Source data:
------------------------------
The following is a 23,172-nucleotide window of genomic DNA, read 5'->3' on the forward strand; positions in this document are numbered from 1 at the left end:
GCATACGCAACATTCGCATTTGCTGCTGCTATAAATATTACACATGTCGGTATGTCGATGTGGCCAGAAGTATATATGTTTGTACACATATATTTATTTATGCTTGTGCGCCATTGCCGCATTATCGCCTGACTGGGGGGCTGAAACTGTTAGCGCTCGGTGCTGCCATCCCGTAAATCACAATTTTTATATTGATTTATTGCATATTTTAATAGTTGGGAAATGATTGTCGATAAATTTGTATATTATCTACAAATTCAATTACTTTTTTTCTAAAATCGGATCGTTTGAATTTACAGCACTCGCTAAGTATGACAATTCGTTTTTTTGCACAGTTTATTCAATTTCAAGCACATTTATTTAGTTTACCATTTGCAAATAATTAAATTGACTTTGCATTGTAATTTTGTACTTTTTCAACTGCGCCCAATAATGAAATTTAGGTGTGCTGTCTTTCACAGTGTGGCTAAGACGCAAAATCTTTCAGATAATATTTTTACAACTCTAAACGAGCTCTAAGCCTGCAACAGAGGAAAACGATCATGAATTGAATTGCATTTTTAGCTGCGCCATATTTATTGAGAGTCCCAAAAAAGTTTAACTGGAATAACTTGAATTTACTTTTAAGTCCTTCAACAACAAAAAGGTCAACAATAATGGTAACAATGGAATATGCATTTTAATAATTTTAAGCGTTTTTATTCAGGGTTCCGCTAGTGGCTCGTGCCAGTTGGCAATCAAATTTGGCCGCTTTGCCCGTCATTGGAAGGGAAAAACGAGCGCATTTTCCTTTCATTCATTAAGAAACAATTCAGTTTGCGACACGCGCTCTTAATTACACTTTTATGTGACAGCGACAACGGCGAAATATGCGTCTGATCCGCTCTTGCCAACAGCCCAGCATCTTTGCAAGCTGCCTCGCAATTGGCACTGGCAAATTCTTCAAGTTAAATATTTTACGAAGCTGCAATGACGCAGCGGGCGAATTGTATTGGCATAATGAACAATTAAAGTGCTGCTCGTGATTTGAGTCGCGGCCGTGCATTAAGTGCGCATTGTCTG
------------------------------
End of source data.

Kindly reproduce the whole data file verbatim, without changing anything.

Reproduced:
The following is a 23,172-nucleotide window of genomic DNA, read 5'->3' on the forward strand; positions in this document are numbered from 1 at the left end:
GCATACGCAACATTCGCATTTGCTGCTGCTATAAATATTACACATGTCGGTATGTCGATGTGGCCAGAAGTATATATGTTTGTACACATATATTTATTTATGCTTGTGCGCCATTGCCGCATTATCGCCTGACTGGGGGGCTGAAACTGTTAGCGCTCGGTGCTGCCATCCCGTAAATCACAATTTTTATATTGATTTATTGCATATTTTAATAGTTGGGAAATGATTGTCGATAAATTTGTATATTATCTACAAATTCAATTACTTTTTTTCTAAAATCGGATCGTTTGAATTTACAGCACTCGCTAAGTATGACAATTCGTTTTTTTGCACAGTTTATTCAATTTCAAGCACATTTATTTAGTTTACCATTTGCAAATAATTAAATTGACTTTGCATTGTAATTTTGTACTTTTTCAACTGCGCCCAATAATGAAATTTAGGTGTGCTGTCTTTCACAGTGTGGCTAAGACGCAAAATCTTTCAGATAATATTTTTACAACTCTAAACGAGCTCTAAGCCTGCAACAGAGGAAAACGATCATGAATTGAATTGCATTTTTAGCTGCGCCATATTTATTGAGAGTCCCAAAAAAGTTTAACTGGAATAACTTGAATTTACTTTTAAGTCCTTCAACAACAAAAAGGTCAACAATAATGGTAACAATGGAATATGCATTTTAATAATTTTAAGCGTTTTTATTCAGGGTTCCGCTAGTGGCTCGTGCCAGTTGGCAATCAAATTTGGCCGCTTTGCCCGTCATTGGAAGGGAAAAACGAGCGCATTTTCCTTTCATTCATTAAGAAACAATTCAGTTTGCGACACGCGCTCTTAATTACACTTTTATGTGACAGCGACAACGGCGAAATATGCGTCTGATCCGCTCTTGCCAACAGCCCAGCATCTTTGCAAGCTGCCTCGCAATTGGCACTGGCAAATTCTTCAAGTTAAATATTTTACGAAGCTGCAATGACGCAGCGGGCGAATTGTATTGGCATAATGAACAATTAAAGTGCTGCTCGTGATTTGAGTCGCGGCCGTGCATTAAGTGCGCATTGTCTG